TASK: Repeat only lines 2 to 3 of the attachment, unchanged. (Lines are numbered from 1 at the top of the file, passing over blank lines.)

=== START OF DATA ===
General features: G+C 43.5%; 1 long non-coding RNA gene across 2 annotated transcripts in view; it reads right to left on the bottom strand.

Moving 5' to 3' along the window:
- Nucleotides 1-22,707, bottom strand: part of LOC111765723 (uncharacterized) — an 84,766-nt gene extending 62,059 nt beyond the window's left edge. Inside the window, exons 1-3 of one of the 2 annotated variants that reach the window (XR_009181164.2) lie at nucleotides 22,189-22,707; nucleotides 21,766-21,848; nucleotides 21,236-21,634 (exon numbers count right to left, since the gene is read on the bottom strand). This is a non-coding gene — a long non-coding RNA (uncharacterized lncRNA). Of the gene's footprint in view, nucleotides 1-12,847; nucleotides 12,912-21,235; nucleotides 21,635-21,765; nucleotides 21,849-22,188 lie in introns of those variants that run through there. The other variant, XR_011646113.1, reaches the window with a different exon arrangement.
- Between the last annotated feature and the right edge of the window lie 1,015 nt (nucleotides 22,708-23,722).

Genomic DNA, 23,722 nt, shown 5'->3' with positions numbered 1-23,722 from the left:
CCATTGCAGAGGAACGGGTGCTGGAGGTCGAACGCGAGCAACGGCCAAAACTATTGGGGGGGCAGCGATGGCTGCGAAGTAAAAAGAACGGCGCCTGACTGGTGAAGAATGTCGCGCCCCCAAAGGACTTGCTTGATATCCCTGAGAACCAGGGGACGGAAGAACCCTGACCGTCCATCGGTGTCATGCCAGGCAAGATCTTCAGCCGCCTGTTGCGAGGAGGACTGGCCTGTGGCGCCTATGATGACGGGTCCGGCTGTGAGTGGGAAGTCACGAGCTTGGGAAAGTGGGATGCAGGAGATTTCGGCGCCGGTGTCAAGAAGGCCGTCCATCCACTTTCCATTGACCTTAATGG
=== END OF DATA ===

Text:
Moving 5' to 3' along the window:
- Nucleotides 1-22,707, bottom strand: part of LOC111765723 (uncharacterized) — an 84,766-nt gene extending 62,059 nt beyond the window's left edge. Inside the window, exons 1-3 of one of the 2 annotated variants that reach the window (XR_009181164.2) lie at nucleotides 22,189-22,707; nucleotides 21,766-21,848; nucleotides 21,236-21,634 (exon numbers count right to left, since the gene is read on the bottom strand). This is a non-coding gene — a long non-coding RNA (uncharacterized lncRNA). Of the gene's footprint in view, nucleotides 1-12,847; nucleotides 12,912-21,235; nucleotides 21,635-21,765; nucleotides 21,849-22,188 lie in introns of those variants that run through there. The other variant, XR_011646113.1, reaches the window with a different exon arrangement.